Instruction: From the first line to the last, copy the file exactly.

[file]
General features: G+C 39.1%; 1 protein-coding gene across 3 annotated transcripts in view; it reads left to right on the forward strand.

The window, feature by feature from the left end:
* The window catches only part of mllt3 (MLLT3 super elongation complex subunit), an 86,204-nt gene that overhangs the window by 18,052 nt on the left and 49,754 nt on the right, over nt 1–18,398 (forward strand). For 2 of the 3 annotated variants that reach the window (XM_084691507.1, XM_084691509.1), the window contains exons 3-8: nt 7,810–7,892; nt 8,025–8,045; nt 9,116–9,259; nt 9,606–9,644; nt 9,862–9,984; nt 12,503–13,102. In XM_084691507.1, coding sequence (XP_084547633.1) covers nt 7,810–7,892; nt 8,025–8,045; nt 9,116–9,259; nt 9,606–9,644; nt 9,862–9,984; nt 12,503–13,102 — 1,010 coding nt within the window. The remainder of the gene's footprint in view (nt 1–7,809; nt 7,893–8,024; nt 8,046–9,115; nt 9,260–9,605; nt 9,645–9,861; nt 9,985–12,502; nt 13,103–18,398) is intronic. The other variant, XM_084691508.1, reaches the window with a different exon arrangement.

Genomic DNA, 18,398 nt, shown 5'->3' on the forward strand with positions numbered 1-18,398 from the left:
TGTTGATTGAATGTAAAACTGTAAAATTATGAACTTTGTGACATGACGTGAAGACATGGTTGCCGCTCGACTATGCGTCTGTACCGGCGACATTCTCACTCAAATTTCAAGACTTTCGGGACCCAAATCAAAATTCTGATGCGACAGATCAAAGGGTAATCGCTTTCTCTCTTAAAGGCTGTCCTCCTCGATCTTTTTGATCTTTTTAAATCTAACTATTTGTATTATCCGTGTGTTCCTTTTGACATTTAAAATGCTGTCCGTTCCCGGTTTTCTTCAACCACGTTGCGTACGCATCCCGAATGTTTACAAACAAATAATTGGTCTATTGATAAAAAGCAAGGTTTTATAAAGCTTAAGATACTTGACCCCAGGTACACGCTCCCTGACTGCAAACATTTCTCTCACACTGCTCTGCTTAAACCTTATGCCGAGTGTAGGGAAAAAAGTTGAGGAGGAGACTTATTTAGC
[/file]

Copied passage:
General features: G+C 39.1%; 1 protein-coding gene across 3 annotated transcripts in view; it reads left to right on the forward strand.

The window, feature by feature from the left end:
* The window catches only part of mllt3 (MLLT3 super elongation complex subunit), an 86,204-nt gene that overhangs the window by 18,052 nt on the left and 49,754 nt on the right, over nt 1–18,398 (forward strand). For 2 of the 3 annotated variants that reach the window (XM_084691507.1, XM_084691509.1), the window contains exons 3-8: nt 7,810–7,892; nt 8,025–8,045; nt 9,116–9,259; nt 9,606–9,644; nt 9,862–9,984; nt 12,503–13,102. In XM_084691507.1, coding sequence (XP_084547633.1) covers nt 7,810–7,892; nt 8,025–8,045; nt 9,116–9,259; nt 9,606–9,644; nt 9,862–9,984; nt 12,503–13,102 — 1,010 coding nt within the window. The remainder of the gene's footprint in view (nt 1–7,809; nt 7,893–8,024; nt 8,046–9,115; nt 9,260–9,605; nt 9,645–9,861; nt 9,985–12,502; nt 13,103–18,398) is intronic. The other variant, XM_084691508.1, reaches the window with a different exon arrangement.

Genomic DNA, 18,398 nt, shown 5'->3' on the forward strand with positions numbered 1-18,398 from the left:
TGTTGATTGAATGTAAAACTGTAAAATTATGAACTTTGTGACATGACGTGAAGACATGGTTGCCGCTCGACTATGCGTCTGTACCGGCGACATTCTCACTCAAATTTCAAGACTTTCGGGACCCAAATCAAAATTCTGATGCGACAGATCAAAGGGTAATCGCTTTCTCTCTTAAAGGCTGTCCTCCTCGATCTTTTTGATCTTTTTAAATCTAACTATTTGTATTATCCGTGTGTTCCTTTTGACATTTAAAATGCTGTCCGTTCCCGGTTTTCTTCAACCACGTTGCGTACGCATCCCGAATGTTTACAAACAAATAATTGGTCTATTGATAAAAAGCAAGGTTTTATAAAGCTTAAGATACTTGACCCCAGGTACACGCTCCCTGACTGCAAACATTTCTCTCACACTGCTCTGCTTAAACCTTATGCCGAGTGTAGGGAAAAAAGTTGAGGAGGAGACTTATTTAGC